Marley Coffee Lands in Gangnam | Be Korea-savvy

Marley Coffee Lands in Gangnam

Rohan Marley said the main goal of running his coffee business does not lie in making profit. (image courtesy of Yonahap)

SEOUL, Jan. 28 (Korea Bizwire) — The entertaining music and flavors of Jamaican culture, represented by Bob Marley, a legendary reggae singer-songwriter from Jamaica, hope to keep a hum going at a café in one of South Korea’s busiest and wealthiest business districts: Gangnam in southern Seoul.

Rohan Marley, son of Bob Marley and founder/chairman of Marley Coffee, held an event on January 27 to celebrate the launch of its second Korean store, following its successful landing in Itaewon, a neighborhood teeming with foreign nationalities.

Marley Coffee is distinct from other competing coffee franchises in that it is focused on sustainability: the company is built around its three core themes of “sustainable,” “organic” and “fair trade” when it comes to selling its coffee.

Rohan, who studied sociology and played football at Miami University, bought a sizable piece of land (52-acres) located in the Blue Mountains in Jamaica, the famous home Blue Mountain coffee beans.

Rohan Marley (image courtesy of Yonahap)

Committed to his original idea of growing ‘ethical’ coffee beans, his coffee farm is dedicated to producing 100 percent organic coffee beans, while his philosophy treats business profitability as a secondary priority. In addition, Marley Coffee has staged corporate campaigns in tandem with this business mission.

Rohan Marley said the main goal of running his coffee business does not lie in making profit. Rather, the son of the legendary reggae musician said he wanted “to build a single transcendent” world regardless of race, nationality and generation – the very goal dreamed of by his father Bob Marley – through his businesses, including Marley Coffee.

How Marley Coffee’s business will fare is dependent on Korean consumers’ responses to the business philosophy built around ethical coffee producing and marketing.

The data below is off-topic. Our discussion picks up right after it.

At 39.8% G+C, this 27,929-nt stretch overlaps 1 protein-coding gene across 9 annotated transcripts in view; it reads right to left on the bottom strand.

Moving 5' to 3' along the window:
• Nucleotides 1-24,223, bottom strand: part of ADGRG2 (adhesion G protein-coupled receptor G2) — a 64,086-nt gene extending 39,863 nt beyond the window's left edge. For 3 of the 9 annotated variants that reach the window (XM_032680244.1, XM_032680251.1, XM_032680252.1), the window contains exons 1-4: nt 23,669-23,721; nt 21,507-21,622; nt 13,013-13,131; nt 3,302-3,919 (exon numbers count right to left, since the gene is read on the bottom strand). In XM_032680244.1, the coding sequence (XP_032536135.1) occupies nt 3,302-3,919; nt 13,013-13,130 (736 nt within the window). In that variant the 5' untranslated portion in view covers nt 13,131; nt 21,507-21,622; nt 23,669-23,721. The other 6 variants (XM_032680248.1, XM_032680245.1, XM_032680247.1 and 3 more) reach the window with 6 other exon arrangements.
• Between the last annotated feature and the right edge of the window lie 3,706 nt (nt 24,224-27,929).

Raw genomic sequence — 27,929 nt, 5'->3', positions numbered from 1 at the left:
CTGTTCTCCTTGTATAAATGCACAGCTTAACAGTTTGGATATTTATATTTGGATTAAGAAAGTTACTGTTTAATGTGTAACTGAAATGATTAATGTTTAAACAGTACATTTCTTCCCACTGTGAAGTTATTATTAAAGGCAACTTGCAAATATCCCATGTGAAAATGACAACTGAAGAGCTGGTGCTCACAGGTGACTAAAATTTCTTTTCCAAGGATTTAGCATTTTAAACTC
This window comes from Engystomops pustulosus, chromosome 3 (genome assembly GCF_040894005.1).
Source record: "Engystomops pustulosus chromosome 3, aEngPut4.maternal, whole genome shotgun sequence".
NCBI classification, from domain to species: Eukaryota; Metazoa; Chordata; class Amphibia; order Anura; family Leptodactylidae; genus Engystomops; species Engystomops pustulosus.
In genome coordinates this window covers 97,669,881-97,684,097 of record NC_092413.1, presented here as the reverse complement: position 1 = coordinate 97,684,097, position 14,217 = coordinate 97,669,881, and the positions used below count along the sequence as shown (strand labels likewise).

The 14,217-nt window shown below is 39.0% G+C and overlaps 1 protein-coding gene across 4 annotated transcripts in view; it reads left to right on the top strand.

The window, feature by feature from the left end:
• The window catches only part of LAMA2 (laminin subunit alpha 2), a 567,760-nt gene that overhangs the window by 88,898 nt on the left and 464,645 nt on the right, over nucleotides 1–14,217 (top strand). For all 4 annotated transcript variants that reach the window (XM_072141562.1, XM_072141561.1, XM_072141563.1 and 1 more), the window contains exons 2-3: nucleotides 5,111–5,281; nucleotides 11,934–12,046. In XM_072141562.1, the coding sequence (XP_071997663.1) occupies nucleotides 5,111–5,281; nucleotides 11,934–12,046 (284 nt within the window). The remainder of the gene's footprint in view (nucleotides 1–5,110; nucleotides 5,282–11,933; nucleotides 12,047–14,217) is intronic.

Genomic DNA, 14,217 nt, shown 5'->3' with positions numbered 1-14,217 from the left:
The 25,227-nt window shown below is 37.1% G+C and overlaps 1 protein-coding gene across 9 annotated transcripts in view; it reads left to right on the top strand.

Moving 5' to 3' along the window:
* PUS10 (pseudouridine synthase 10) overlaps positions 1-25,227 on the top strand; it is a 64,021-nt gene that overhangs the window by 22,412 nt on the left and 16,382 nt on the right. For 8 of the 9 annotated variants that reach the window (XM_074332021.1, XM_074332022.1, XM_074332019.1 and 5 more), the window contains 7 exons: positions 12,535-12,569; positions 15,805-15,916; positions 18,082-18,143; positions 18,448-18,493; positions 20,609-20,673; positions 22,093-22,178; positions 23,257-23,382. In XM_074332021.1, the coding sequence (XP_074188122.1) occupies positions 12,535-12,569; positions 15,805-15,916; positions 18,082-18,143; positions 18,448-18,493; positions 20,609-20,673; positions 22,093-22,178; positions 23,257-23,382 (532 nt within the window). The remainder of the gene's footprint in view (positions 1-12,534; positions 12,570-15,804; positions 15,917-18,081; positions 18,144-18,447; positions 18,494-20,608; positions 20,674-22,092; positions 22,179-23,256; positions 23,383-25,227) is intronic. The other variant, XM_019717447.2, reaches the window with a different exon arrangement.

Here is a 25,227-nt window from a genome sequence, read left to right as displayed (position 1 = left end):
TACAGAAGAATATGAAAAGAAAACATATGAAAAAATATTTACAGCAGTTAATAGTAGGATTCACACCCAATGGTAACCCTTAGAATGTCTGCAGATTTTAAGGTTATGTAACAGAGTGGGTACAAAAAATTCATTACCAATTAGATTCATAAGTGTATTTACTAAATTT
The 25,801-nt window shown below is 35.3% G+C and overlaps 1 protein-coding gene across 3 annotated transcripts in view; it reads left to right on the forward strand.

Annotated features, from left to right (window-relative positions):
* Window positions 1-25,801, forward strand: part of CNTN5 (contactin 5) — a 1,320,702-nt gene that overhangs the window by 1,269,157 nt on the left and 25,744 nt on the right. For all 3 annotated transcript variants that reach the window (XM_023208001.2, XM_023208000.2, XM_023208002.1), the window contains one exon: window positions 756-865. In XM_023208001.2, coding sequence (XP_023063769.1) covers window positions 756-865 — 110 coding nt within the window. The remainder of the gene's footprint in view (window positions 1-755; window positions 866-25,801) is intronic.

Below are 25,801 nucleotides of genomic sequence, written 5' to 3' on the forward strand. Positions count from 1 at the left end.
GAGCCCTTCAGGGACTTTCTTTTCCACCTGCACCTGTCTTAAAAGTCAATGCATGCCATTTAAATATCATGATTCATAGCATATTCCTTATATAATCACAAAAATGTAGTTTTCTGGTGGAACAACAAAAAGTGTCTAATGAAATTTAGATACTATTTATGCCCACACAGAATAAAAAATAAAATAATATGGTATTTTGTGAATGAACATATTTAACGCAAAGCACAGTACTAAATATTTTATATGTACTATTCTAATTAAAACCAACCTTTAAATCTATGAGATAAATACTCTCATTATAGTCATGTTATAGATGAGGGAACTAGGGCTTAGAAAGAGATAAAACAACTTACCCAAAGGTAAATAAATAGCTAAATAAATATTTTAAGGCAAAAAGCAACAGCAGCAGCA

It is well known that South Korea is the ‘Republic of Coffee.’ The average Korean drank coffee twice a day, while eating white rice, a main staple in the Asian nation, only once a day, according to a joint study by the Ministry of Agriculture, Food and Rural Affairs and the state-run Korea Agro-Fisheries Trade Corp. In other word, coffee consumption beat white rice and kimchi.

That is why you cannot walk along a street in Seoul without coming across a host of coffee franchises including TOM N TOMS, Coffee Bean, Coffine Gurunaru, Seven Monkeys, Starbucks, Caffe Bene and Hollys Coffee. The coffee market has reached saturation. This has prompted coffee brands to come up with differentiated ‘selling points’ that can appeal to Korean coffee lovers’ picky tastes.

Starbucks Coffee Korea, for example, declared in 2013 that it would pursue social responsibility and business growth at the same time, as part of its ethical management operations. Other coffee brands followed suit to showcase their own version of ‘ethical coffee’.

In this regard, Marley Coffee’s ‘ethics as a business philosophy’ doesn’t seem to be a distinguished selling point. Rather, according to some industry pundits, Marley Coffee should make more of an effort to position itself as selling distinct culture and value espoused by Bob Marley.


By Lina Jang (

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